Phelps dominated right from the start of the 200-meter individual medley and powered away to win in 1 minutes, 54.23 seconds. He knocked off his own mark of 1:54.80 set at last month's U.S. trials, his sixth world record of the games.
Ryan Lochte tried to pull off a daunting double, going against Phelps just 29 minutes after swimming the final of the 200 backstroke. He couldn't keep up, though he did hold on for bronze. Laszlo Cseh of Hungary picked up his third silver of the games - all of them trailing Phelps.
Phelps hung on the lane rope in a familiar pose, admiring his time while his rivals gasped for breath. He extended his right hand to Lochte in the next lane, and the two friends shook hands and patted each other on the head.
Lochte got quite a consolation price: a world record and the first individual gold medal of his career in the backstroke. The laid-back Floridian edged teammate Aaron Peirsol in 1:53.94 to break the mark he shared with Peirsol.
Lochte was known as "Mr. Runner-up" for his frequent second-place finishes to Phelps and Peirsol. Then, he stunned Peirsol at last year's world championships in 1:54.32 and Peirsol matched the time in beating Lochte at the U.S. Olympic trials last month.
Peirsol won the 100 back in Beijing, but failed to match his backstroke double from Athens four years ago. He earned the silver in 1:54.33, while Russia's Arkady Vyatchanin claimed the bronze.
Phelps is just one gold away from tying Spitz's record of seven gold medals at the 1972 Munich Olympics. The 23-year-old from Baltimore was scheduled to return for the semifinals of the 100 butterfly about a half-hour after his win in the 200 IM; assuming he advances, he will try to equal the grandest of Olympic standards on Saturday morning.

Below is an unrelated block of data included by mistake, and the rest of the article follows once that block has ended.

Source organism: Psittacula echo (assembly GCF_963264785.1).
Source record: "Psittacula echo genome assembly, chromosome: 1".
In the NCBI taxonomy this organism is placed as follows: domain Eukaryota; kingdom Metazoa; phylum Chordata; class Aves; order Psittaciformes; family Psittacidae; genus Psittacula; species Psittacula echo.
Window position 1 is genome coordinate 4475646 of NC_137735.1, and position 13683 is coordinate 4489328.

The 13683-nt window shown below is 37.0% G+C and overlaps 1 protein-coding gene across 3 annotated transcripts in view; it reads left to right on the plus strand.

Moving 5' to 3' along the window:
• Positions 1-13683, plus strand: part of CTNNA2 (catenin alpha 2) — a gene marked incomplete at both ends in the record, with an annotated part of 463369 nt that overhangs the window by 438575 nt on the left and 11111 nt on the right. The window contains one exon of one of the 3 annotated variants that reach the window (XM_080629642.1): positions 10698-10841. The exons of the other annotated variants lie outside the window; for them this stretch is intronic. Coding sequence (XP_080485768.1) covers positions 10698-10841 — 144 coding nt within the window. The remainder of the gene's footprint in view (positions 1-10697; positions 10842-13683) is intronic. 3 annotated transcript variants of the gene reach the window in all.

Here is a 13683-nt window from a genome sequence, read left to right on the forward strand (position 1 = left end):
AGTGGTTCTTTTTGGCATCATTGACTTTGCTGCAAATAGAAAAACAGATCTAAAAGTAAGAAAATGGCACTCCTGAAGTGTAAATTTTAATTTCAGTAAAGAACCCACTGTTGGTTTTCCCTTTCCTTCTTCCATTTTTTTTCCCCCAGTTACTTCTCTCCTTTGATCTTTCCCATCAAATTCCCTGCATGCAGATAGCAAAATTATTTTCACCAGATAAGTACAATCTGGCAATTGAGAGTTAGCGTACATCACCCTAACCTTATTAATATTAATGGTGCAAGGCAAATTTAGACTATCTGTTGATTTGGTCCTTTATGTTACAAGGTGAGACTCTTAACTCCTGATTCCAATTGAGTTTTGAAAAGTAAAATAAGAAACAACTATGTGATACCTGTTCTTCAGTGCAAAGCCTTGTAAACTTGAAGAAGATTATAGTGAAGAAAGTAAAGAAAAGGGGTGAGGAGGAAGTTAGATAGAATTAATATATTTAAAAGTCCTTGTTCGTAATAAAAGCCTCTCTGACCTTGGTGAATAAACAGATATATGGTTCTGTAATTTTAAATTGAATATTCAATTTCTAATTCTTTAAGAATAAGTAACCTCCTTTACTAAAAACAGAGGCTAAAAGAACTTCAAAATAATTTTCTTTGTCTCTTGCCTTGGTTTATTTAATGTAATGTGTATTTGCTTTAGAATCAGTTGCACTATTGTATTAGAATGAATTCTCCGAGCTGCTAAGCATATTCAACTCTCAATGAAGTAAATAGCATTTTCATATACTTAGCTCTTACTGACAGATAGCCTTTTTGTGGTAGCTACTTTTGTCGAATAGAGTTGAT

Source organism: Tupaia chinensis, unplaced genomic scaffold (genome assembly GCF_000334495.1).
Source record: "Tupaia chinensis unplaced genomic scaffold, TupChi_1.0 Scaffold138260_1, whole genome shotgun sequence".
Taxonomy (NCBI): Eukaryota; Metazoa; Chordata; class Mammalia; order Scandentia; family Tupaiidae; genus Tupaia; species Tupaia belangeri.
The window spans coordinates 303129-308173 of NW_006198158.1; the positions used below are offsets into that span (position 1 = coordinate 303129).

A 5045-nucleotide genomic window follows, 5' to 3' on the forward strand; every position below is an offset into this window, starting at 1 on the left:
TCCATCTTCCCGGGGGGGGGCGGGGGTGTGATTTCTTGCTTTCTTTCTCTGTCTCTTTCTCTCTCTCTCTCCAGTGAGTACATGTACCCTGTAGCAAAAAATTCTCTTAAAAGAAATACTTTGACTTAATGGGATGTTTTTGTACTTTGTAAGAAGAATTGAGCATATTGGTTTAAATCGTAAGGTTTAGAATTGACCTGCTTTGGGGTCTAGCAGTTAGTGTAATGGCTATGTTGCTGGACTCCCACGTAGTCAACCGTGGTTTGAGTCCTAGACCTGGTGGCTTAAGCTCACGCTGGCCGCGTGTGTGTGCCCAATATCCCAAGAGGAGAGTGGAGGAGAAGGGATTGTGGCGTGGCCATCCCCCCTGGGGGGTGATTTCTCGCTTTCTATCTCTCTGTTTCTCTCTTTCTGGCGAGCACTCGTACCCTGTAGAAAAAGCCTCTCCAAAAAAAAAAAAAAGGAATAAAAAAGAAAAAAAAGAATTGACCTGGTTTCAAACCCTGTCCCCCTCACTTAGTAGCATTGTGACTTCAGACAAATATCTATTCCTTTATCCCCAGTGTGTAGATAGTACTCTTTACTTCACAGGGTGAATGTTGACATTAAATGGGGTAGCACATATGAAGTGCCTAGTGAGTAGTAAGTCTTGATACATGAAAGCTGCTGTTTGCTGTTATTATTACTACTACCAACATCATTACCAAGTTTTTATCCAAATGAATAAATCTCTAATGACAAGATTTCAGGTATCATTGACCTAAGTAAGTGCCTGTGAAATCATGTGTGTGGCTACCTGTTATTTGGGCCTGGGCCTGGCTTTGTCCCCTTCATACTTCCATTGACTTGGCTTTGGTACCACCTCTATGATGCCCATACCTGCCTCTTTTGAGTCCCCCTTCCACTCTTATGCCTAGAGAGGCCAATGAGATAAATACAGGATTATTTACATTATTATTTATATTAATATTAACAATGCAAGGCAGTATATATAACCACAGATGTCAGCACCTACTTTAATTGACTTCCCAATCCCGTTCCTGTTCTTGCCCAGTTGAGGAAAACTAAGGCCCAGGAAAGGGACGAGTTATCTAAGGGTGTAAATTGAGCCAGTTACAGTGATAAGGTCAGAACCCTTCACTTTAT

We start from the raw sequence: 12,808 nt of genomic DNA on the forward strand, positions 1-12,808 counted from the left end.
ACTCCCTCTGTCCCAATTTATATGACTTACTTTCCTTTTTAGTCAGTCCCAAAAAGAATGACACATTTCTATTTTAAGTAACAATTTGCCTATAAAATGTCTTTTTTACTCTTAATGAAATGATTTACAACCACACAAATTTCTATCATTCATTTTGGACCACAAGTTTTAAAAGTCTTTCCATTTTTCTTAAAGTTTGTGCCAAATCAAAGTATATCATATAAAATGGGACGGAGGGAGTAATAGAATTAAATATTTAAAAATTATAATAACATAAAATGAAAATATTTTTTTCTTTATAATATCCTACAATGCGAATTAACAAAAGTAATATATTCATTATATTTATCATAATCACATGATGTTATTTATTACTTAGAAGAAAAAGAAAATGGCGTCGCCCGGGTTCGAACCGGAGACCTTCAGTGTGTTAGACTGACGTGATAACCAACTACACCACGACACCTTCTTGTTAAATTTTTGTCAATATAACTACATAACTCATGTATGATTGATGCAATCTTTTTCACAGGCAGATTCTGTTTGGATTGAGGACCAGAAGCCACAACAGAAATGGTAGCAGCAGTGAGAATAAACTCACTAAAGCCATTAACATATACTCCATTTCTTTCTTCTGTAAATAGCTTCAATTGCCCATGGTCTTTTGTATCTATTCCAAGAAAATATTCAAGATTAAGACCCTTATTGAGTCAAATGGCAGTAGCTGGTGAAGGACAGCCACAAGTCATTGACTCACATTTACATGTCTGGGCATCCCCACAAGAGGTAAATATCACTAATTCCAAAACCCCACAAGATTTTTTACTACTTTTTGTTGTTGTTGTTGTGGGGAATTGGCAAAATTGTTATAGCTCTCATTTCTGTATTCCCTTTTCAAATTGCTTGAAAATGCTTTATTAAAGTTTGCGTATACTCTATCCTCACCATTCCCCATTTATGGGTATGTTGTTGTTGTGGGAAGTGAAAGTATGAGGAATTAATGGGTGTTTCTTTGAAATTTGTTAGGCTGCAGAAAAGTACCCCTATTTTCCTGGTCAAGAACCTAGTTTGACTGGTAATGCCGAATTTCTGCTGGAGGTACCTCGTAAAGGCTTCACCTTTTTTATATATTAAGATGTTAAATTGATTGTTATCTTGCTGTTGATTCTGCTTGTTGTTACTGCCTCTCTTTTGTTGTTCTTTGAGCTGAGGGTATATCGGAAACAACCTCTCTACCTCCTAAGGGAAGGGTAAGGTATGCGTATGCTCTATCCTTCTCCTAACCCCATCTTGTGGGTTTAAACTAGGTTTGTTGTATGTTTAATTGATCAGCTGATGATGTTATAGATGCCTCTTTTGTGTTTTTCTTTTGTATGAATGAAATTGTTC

If all goes according to plan, the record-breaker would come on Sunday's final day of swimming in the 400 medley relay. The Americans will be heavily favored for gold in that one.
"What Michael Phelps is doing is extraordinary, and we need to keep reminding ourselves of that on a daily basis," New York Times sportswriter and former swimmer Karen Crouse told CBS News correspondent Jeff Glor. "This is not easy. He's making it look easy. He's making it look ridiculously easy. But it's really very, very difficult."
Rebecca Soni gave the U.S. women's swim team a much-needed boost, setting a world record in the 200 breaststroke with an upset of Australia's Leisel Jones.
Soni had already claimed a surprising silver behind Jones in the 100 breast, a race she wasn't even supposed to be in. She took over when Jessica Hardy failed a doping test at the U.S. trials and was dropped from the team.
Jones was out front over the first 100, but Soni came on strong at the end, finishing a full body length ahead of the Aussie in 2:20.22. She beat Jones' mark of 2:20.54, set two 2½ years ago in Melbourne.
Jones claimed silver and Norway's Sara Nordenstam took bronze.
Soni's victory came about 14 hours after American distance hopes Katie Hoff and Kate Ziegler failed to make the final of the 800 freestyle.
Lochte's win was the 20th world record set in swimming during the Olympics, with two days still to go.
Phelps' remarkable success has a lot to do with, reports CBS News correspondent Barry Petersen.
"Once every 10 to 15 years one sort of rises up like a phoenix who is born to do what they do," said former swimming champion Diana Nyad. "He's built and born for swimming."